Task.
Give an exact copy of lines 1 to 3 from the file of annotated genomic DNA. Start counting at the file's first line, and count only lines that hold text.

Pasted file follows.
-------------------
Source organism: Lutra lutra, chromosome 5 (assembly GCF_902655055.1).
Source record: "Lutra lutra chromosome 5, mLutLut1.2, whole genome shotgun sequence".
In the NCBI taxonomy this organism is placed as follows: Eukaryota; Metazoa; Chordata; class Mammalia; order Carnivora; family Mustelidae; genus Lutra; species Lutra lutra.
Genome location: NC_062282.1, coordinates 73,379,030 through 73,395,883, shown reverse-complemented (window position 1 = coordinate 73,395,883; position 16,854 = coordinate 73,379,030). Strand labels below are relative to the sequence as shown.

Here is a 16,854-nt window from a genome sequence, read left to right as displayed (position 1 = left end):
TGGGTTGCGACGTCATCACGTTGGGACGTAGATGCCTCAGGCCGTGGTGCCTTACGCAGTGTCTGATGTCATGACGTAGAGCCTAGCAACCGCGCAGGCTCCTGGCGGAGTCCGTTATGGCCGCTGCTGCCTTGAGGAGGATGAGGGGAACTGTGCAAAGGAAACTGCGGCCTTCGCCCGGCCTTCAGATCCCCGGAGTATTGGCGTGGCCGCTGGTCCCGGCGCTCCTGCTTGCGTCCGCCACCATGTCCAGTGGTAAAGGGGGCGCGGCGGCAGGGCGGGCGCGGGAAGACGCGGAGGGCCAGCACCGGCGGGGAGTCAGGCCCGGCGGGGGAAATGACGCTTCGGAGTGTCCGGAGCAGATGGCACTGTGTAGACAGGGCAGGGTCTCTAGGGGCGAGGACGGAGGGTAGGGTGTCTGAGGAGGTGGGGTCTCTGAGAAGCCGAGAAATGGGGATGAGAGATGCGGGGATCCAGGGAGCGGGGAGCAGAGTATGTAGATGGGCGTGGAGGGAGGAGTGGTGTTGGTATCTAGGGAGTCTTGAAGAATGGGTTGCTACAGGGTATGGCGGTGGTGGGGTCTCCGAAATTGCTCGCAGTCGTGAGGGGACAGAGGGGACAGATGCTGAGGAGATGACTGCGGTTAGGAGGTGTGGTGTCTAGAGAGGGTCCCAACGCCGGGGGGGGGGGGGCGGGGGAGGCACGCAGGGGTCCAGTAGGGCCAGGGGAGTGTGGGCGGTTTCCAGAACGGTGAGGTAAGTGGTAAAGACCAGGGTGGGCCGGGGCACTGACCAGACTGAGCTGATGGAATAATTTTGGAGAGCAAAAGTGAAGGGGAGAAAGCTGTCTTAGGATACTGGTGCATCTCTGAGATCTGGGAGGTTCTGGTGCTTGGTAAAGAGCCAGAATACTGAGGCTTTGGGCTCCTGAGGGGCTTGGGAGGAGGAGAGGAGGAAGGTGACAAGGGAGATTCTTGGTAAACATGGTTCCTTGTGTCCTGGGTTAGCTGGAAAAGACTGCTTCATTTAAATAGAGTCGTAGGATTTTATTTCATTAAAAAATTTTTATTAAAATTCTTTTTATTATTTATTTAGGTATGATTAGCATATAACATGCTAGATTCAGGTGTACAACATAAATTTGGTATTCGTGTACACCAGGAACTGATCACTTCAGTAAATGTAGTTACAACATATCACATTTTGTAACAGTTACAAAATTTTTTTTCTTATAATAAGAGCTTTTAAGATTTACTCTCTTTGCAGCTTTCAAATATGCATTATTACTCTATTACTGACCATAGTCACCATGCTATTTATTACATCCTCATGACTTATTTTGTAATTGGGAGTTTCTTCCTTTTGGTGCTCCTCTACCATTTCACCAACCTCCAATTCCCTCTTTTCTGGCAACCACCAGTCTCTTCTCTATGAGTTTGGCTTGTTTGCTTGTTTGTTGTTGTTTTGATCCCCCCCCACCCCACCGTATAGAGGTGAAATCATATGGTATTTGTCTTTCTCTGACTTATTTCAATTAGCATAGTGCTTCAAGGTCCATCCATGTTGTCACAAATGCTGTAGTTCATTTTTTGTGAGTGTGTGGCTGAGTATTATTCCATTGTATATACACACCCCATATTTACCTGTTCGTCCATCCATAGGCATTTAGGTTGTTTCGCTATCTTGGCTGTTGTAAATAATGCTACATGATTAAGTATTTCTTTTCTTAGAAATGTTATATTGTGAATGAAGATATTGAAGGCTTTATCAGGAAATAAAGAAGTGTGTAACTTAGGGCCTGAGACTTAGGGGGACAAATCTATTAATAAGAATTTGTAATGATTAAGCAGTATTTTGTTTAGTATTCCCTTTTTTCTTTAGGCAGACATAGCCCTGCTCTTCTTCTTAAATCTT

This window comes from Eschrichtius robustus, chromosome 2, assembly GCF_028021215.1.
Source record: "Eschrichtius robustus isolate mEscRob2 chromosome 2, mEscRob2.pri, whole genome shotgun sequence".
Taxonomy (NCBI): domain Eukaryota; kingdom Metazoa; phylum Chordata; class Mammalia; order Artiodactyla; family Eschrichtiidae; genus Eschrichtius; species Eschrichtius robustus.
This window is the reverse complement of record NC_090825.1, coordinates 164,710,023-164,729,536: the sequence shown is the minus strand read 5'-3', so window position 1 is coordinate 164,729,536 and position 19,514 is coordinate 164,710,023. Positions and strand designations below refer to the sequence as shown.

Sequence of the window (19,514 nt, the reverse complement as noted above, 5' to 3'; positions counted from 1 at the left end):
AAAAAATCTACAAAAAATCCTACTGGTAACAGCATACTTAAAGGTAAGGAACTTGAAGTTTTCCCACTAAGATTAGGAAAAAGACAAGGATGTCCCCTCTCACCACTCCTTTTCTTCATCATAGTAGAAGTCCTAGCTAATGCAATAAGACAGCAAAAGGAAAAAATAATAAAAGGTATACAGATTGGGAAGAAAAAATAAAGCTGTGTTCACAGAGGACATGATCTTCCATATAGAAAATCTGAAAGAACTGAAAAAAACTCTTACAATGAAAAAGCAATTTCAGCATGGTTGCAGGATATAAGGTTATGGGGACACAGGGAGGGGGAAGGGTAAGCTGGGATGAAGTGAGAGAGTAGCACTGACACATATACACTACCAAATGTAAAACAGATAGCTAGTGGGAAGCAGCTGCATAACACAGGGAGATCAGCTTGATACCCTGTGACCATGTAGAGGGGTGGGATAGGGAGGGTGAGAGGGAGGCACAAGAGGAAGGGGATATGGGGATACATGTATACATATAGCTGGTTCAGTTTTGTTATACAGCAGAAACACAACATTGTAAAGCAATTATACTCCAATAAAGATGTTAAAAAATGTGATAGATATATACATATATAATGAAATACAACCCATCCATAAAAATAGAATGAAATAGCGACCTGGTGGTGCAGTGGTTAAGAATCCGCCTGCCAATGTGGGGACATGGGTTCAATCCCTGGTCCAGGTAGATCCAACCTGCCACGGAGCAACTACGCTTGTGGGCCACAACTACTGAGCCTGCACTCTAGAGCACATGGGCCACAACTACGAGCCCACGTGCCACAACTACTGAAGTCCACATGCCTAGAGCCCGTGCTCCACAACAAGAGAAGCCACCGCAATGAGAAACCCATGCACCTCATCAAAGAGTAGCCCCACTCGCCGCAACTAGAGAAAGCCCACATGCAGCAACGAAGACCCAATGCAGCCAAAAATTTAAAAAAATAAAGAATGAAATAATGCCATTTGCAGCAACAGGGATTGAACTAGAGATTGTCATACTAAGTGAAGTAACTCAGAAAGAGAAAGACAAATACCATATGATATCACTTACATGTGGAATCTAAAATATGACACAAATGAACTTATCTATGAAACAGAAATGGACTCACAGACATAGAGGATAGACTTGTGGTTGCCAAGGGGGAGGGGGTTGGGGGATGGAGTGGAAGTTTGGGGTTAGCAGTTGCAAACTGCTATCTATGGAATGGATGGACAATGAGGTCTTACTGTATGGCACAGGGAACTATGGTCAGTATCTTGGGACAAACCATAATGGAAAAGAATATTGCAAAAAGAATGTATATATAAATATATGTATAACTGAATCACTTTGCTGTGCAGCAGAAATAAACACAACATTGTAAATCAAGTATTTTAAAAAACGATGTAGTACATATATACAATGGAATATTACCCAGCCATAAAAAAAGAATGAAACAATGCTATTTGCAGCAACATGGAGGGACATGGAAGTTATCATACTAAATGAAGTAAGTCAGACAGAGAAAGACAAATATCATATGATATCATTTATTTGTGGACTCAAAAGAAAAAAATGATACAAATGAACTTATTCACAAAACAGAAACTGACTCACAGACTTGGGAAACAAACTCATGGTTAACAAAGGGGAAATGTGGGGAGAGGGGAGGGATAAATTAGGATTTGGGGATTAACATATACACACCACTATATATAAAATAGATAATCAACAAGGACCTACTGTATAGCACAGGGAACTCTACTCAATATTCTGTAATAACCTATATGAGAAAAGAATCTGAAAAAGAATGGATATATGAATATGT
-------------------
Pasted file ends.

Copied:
Source organism: Lutra lutra, chromosome 5 (assembly GCF_902655055.1).
Source record: "Lutra lutra chromosome 5, mLutLut1.2, whole genome shotgun sequence".
In the NCBI taxonomy this organism is placed as follows: Eukaryota; Metazoa; Chordata; class Mammalia; order Carnivora; family Mustelidae; genus Lutra; species Lutra lutra.